TWO: I’d like to note here that it might seem like these next couple of posts are unfairly hard on wives.  That I don’t say enough about what our husbands should be doing.  Here’s why: We can’t control what our husbands do.  We can only control what we do.  What we’d like to do is change our husbands so they’ll do what we’d like them to.  Or we’d like to use their shortcomings as an excuse to not improve ourselves as wives.  All of this is selfishness (sin) and all of this is very natural.  We like easy fixes.  We like comfortable things.  We like getting what we want.  But, as Christians, we’re called to something better.

In addition, these posts are about the Biblical role of the wife, not the husband.  I’m not going to handle the husband part because I feel like that will tempt us to focus on his shortcomings, instead of our own.  What follows is meant to help us become better wives — no matter what kinds of husbands we have.  I can almost guarantee you, though, that allowing God to make you a better wife will help make your husband a better husband.  But that can’t be our goal.  Our goal is to honor God and our husbands.  Period.

 

Without further ado…….

This post is going to pose several questions.  These are NOT rhetorical.  I think it’s helpful if you stop and answer them.  They also don’t always have a right or wrong answer.  Sometimes, it just a matter of taking stock of where you are so you know how to move forward.

First, what three things do you feel like you’ve told your husband over and over or asked him to do over and over?

Second, why can’t you let go of these things?  This isn’t meant to imply that you should have to, but I think trying to articulate why something is so important to you can help you plan how to handle the issue in the future.

For example, if you’re constantly telling your husband to drink less because he’s had a DUI, is spending too much money on the habit, and frightens the kids when he’s drunk, I’m not telling you that you have to stop being so selfish and leave him alone.  Quite the opposite in this case: your concern is stemming from actual safety and relational concerns.  I would recommend, though, getting help other than just yourself.  (A great resource is Focus on the Family’s website.  They offer solid advice on a wide variety of issues: www.family.org.  You can also call to talk to family care specialist or look up Christian counselors in your area: http://family.custhelp.com/app/home.)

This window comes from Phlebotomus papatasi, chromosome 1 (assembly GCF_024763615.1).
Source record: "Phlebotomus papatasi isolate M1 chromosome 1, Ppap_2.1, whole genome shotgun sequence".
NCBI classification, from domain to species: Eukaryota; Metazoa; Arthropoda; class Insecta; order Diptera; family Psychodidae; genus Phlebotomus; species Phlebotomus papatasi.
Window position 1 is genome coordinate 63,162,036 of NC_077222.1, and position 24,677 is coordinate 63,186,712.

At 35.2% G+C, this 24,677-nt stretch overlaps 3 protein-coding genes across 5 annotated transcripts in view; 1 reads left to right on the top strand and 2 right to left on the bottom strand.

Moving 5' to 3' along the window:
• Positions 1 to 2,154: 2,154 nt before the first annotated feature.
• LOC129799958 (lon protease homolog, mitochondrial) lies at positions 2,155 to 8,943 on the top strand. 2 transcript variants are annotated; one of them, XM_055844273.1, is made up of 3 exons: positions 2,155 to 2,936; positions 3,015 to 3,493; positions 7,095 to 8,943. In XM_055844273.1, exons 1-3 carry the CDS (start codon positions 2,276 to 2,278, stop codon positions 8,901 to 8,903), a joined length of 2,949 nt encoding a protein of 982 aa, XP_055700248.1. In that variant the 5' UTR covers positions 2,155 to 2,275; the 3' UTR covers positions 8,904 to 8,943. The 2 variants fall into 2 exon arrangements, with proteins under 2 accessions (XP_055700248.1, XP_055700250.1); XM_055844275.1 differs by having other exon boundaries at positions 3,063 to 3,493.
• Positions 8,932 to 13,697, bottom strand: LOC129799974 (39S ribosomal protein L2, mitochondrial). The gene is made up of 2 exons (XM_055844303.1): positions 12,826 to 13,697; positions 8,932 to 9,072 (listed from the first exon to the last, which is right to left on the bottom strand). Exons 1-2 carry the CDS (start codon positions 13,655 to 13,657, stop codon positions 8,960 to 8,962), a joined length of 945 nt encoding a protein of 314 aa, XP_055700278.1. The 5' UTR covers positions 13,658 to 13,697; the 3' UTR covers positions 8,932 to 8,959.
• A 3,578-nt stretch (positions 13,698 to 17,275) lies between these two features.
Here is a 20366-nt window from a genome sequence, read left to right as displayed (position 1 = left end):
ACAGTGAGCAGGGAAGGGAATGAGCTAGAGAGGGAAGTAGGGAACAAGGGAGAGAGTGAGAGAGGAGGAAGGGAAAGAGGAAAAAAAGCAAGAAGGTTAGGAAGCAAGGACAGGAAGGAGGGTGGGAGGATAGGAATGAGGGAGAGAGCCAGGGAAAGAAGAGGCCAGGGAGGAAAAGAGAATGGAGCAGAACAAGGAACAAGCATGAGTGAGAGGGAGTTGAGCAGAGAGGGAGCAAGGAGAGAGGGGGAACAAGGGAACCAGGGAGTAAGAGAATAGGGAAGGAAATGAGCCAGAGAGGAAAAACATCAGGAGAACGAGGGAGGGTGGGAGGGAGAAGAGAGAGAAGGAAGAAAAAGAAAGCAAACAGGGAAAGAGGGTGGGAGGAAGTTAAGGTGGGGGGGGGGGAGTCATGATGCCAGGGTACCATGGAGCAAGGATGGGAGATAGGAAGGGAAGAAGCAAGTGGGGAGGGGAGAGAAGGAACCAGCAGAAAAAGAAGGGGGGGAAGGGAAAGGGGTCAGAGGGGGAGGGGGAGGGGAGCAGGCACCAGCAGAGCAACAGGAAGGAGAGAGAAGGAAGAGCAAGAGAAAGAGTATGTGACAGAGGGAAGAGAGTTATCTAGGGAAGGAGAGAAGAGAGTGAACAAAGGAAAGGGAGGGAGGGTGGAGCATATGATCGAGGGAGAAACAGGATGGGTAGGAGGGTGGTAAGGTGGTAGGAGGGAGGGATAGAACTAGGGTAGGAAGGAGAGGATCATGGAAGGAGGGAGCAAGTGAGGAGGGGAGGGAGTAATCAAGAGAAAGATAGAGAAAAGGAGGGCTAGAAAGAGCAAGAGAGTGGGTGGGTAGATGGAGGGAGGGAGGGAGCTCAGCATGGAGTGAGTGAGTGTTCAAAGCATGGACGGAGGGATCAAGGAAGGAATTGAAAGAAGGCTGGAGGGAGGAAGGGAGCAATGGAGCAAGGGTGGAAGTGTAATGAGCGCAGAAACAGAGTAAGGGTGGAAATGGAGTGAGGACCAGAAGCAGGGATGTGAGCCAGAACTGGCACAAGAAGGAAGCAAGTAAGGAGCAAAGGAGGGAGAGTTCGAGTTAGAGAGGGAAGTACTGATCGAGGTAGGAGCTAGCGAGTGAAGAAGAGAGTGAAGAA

However, for many of us, what we nag our husbands about is not nearly so important.  So, once you have your list, consider why you can’t let go of those issues.  WHY is this so important to you?  What need of yours would he be meeting if he did these three things?

For instance, let’s say you always tell him to get projects, etc., done faster.  Just totally pulling this example out of the sky.  Have no real experience with it or anything…. J

And this speed is important to you because, well, you want these projects done.  The house would look better.  Or he could then move on to a new project.  Etc.  He should want to do this for you because you want it done.  In this case, though, if it doesn’t get done, there’s no real harm.

Consider, too, why he might be taking so long.  Does he even know how to do the project?  Does he have other things that are more pressing priorities?  Is he just a slow person?  Is the project not important to him?

1. If he doesn’t know how to do the project, there’s a good chance this is causing him quite a bit of anxiety.  As we’ll talk about in a later post, there’s a lot of pressure on men to know how to do stuff.  More than there is on women.  Maybe easing up on him would relieve some of that pressure.  And really, is the project so important that it’s worth causing him anxiety over?

2. If he has other, more pressing concerns, then he probably needs to be cut some slack.  If he actually has more to do than he can get done in a day/week/month, then asking him how you can help with the load might be a good idea.